Spiritual Healing

God on Their Side: Open Doors for Austin's Gay and Lesbian Faithful

by Roseana Auten

"[People say] the Bible condemns homosexuality on the basis of Sodom and Gomorrah. What makes that a bogus argument is that if you read the story, you'll see that it's talking about rape - homosexual rape. One of the Bible's highest values is the idea of hospitality. And what these Sodomites say to Lot is, `There are men in your house there. Bring them out so we can be intimate with them.' Which would be a terrible thing for a host to do."

- Rabbi Steve Folberg

"The homosexual orientation of those whom I pastor is caused neither by moral failure nor the idolatry [the apostle] Paul denounces in [the New Testament Book of] Romans." - Rev. Robert Vickery

"Hate the sin and love the sinner? I just don't know how you do that. The words that are heard are `hate' and `sinner.'"

- Rev. Joe Phelps

Scriptural invectives against homosexuality, hurled as the last word on the subject, usually go something like this: the homogenital sex act is an abomination to the Lord; it's rendered doubly offensive by the fact that it's at crossed purposes with His plan for men and women to be together, to be fruitful and multiply. Homosexuals are the way they are because they've turned away from God. If they don't find God, homosexuals are going to hell. They're already trying to recruit the children into their perversion...

Most gay men and women have heard these things already. Those words smarted in their ears, as they were driven out from churches they attended since childhood, and sometimes, from their homes. It's a wonder, then, when homosexual people return to the institution that purportedly doesn't want them - and are welcomed. The Christian and Jewish religions do not unilaterally revile homosexuals - not on the basis of Scripture, nor for any other reason. In fact, in the Austin area, a number of religious leaders have opened their minds, hearts, and sanctuaries to all people - including homosexuals.

We hasten to add: none of the people you'll meet here claims to represent the views of their entire congregations, nor of the denomination they serve. None is principally a gay activist, nor do they lead congregations that are all-gay, or even predominantly gay (with the exception of the Metropolitan Community Church of Austin; see sidebar). And maybe it has to be said - they're heterosexual themselves. But they are united in the opinion that a person's homosexual orientation is not chosen, mutable, or necessarily sinful. Attesting to this point of view has had its price at times, they say. But they continue to count the rewards of having an open congregation.

Baptists: Can't We Just Talk?

In December 1993, during the height of the firestorm surrounding a vote in the Williamson County Commissioners Court over Apple Computer's policy of extending health insurance benefits to unmarried domestic partners, including homosexual partners, a Baptist minister fired off a letter to the daily paper. Rev. Joe Phelps, pastor of the Church of the Savior, an American Baptist church in Cedar Park, opined that the Bible is not so clear in condemning homosexuality - and those who claim it is were making the age-old mistake of simply citing passages of Scripture without regarding context. He ended his letter by asking for dialogue with those who disagreed with him "in an open, respectful forum."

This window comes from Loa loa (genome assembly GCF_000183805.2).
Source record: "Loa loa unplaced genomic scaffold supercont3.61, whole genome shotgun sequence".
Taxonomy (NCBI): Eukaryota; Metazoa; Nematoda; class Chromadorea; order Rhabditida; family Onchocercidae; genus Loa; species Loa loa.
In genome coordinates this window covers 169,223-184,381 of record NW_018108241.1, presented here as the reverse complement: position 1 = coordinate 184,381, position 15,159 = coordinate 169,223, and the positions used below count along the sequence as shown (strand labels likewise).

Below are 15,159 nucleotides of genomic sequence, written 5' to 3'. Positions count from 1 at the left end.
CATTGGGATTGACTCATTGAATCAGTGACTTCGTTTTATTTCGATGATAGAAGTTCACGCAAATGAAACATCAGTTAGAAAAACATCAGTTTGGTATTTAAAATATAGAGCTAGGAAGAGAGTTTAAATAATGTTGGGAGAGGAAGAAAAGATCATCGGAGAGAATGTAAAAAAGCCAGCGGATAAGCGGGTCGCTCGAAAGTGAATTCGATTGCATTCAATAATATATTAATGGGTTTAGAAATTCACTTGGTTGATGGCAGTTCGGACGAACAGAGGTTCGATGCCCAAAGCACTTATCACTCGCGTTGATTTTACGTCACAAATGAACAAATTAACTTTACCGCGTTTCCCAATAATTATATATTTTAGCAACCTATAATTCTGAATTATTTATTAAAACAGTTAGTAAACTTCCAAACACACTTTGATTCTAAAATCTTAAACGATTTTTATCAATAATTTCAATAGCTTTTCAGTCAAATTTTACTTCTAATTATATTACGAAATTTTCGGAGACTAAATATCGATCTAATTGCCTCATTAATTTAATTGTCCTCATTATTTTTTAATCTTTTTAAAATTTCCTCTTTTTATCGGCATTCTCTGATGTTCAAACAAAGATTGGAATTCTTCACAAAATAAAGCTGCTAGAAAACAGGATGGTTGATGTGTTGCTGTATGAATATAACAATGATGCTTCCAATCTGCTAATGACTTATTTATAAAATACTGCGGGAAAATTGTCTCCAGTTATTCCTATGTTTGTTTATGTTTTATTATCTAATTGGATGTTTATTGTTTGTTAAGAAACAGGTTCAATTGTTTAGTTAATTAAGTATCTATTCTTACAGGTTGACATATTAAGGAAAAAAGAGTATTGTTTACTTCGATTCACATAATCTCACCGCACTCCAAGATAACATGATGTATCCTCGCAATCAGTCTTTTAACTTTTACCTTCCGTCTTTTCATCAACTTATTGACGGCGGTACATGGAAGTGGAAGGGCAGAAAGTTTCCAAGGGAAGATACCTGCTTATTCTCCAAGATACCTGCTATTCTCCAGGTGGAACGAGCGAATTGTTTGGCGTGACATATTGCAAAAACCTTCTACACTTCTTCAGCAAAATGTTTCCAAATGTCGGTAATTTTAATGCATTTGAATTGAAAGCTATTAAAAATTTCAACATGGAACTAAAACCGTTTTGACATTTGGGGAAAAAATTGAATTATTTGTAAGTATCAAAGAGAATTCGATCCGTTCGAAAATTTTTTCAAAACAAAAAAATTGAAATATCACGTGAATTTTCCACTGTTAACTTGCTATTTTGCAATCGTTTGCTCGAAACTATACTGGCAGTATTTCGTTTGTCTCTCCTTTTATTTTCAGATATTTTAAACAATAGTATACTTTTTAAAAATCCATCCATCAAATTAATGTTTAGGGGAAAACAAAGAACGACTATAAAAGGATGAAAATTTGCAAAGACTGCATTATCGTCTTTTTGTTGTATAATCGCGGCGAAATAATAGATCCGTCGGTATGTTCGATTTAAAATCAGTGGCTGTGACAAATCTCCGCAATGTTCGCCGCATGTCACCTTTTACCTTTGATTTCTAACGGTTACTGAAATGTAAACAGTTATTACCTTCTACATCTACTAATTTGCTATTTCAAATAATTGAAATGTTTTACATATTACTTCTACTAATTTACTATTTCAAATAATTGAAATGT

Phelps didn't get a forum for dialogue, nor much respect, by most of his peers. He pleaded with one fellow minister for their churches to talk, worship together, and pray. "I said, `We're brothers in Christ.' He said, `No, I don't think that we are,'" Phelps says. "In other words, my opinion on homosexuality has become a matter of whether or not I'm even a Christian."

Just talking about homosexuality is enough to plant virulent dissent, agrees Rev. Larry Bethune, pastor of University Baptist Church, across Guadalupe Street from the University of Texas at Austin. When the church sponsored a student forum on the subject, many college-age members fled the congregation in outrage.

"The church is a place where people can gather and have differences of opinion and be in continuing conversation over issues that Christians can legitimately differ over. And our church has recognized this as one of those issues," Bethune says. "[We have] taken no official position regarding the issue of homosexuality."

Phelps, whose church split from the Southern Baptist Convention over tenets of faith, and not over the matter of homosexuality, agrees. "The only thing we've decided is, the doors are open for all of God's people, whoever you are, wherever you are," he says. "Homosexual people are a very small part of the marginalized of our world. It just happens to be the first issue that God placed on our plate as we began to get in touch with what our vision for ministry was."

Bethune's church, aligned with both the Southern and American Baptist Conventions, recently exercised its autonomy, ordaining a homosexual person into a church office. But Bethune quickly eschews this label, of being the Baptist church with the gay deacon.